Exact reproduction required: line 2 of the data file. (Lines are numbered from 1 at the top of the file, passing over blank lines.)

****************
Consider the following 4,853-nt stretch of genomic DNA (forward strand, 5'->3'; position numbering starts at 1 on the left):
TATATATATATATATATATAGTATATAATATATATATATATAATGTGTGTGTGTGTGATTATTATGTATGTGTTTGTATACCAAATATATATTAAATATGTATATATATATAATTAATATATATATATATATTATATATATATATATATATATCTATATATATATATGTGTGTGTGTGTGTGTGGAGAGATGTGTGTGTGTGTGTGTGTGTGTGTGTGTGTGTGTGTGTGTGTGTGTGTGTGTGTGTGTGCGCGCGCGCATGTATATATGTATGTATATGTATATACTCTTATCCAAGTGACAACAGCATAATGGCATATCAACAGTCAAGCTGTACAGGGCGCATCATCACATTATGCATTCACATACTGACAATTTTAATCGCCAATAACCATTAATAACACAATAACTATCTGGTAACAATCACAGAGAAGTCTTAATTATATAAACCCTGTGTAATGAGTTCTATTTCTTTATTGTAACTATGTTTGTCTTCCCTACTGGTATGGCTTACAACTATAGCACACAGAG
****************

TATATATATATATATATATAGTATATAATATATATATATATAATGTGTGTGTGTGTGATTATTATGTATGTGTTTGTATACCAAATATATATTAAATATGTATATATATATAATTAATATATATATATATATTATATATATATATATATATATCTATATATATATATGTGTGTGTGTGTGTGTGGAGAGATGTGTGTGTGTGTGTGTGTGTGTGTGTGTGTGTGTGTGTGTGTGTGTGTGTGTGTGTGTGCGCGCGCGCATGTATATATGTATGTATATGTATATACTCTTATCCAAGTGACAACAGCATAATGGCATATCAACAGTCAAGCTGTACAGGGCGCATCATCACATTATGCATTCACATACTGACAATTTTAATCGCCAATAACCATTAATAACACAATAACTATCTGGTAACAATCACAGAGAAGTCTTAATTATATAAACCCTGTGTAATGAGTTCTATTTCTTTATTGTAACTATGTTTGTCTTCCCTACTGGTATGGCTTACAACTATAGCACACAGAG